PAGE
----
When to Go
Yoga on a Shoestring yoga holidays on Kefalonia run between May and September, which are glorious months on the island outside the busy tourist season, when days are sunny and bright and the beaches are not at all crowded. The water is easily warm enough to swim in June, and in September it is even warmer.
Only breakfast is provided, served buffet-style after the morning yoga class at a long outdoor table by the swimming pool. You can expect plenty of fresh fruit, Greek yoghurt, muesli, bread, feta cheese, boiled eggs, olives, and salad all served, alongside tea and coffee.
Rice milk and rice cakes are there for those with intolerances but, like the venue itself, food is traditional Greek holiday style rather than retreat-style and you won’t have many ‘free-from’ options, though a small range of dairy and gluten free products are available at the local shop.
You will need to be happy to clear away your own plates – you don’t need to wash them, but this is a small family-run place and they do appreciate you helping out. This doesn’t feel at all onerous, but if you want to be waited on this is not the place for you.
For lunch and dinner you have the option to self cater or eat out at the local tavernas. The kitchens in the apartment have small hobs for simple meals, and some guests save some bread, cheese and eggs from breakfast and put them in the fridge for lunch. There’s a local supermarket a 15 minute walk away for more options, and the team can deliver basics if you don’t fancy the walk.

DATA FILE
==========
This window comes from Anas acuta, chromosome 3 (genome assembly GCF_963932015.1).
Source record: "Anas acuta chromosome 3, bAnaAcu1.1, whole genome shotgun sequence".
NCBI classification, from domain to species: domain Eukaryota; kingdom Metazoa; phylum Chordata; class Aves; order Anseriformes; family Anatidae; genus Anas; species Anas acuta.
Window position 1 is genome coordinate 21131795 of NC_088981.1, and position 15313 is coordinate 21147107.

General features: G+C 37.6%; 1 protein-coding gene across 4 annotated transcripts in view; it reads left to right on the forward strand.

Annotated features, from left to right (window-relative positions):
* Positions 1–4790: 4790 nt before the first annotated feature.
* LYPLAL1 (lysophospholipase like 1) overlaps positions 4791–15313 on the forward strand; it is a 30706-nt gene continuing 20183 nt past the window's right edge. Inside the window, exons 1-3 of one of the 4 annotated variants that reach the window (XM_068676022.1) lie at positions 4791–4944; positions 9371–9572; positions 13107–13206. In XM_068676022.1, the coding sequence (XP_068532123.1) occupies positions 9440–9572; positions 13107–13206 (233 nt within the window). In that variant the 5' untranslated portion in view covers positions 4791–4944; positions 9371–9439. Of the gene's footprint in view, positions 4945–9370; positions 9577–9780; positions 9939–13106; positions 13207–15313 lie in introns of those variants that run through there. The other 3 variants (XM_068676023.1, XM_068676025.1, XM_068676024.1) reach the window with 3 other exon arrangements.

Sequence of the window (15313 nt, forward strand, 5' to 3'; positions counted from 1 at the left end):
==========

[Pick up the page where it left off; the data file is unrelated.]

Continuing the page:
Local tavernas are rather lovely. Three are within 5 minutes walk – two down on the beach and one right opposite the retreat’s gate. The food is traditional Greek fare so there’s lots of fresh fish and shellfish (most locally sourced, but ask your waiter to confirm), and the lamb specialties they are known for, but there’s also a wide range of vegetarian mezze, such as stuffed vine leaves, stuffed peppers, tzatiziki and fava bean dips.
Isolos, the one closest to the gate, is rather exceptional and run by an Australian Greek whose father in law is the local fisherman – not only does he provide the fish for the restaurant, but he also offers fishing trips for those that would like. Further afield, a 15-minute walk to the local village or a taxi ride brings more choices. Twice during the week an optional group outing to a further-flung restaurant is arranged.
By eating this way, you may lose the communal feel of a retreat and not get a dedicated chef with a good knowledge of healthy, inventive food, but you gain a greater personal choice over what and where you eat, get to contribute to the local economy and have the chance to really feel that you are in Greece proper, which the more hermetically sealed retreats can’t do.
Yoga on a Shoestring support local businesses by using local family-run venues such as this one and encouraging guests to eat locally helps contribute to and sustain the local Greek economy. Sustainability isn’t a priority at the venue itself.
Vigla Village, Spartia, Kefalonia, Greece
Transfer time: 15 minutes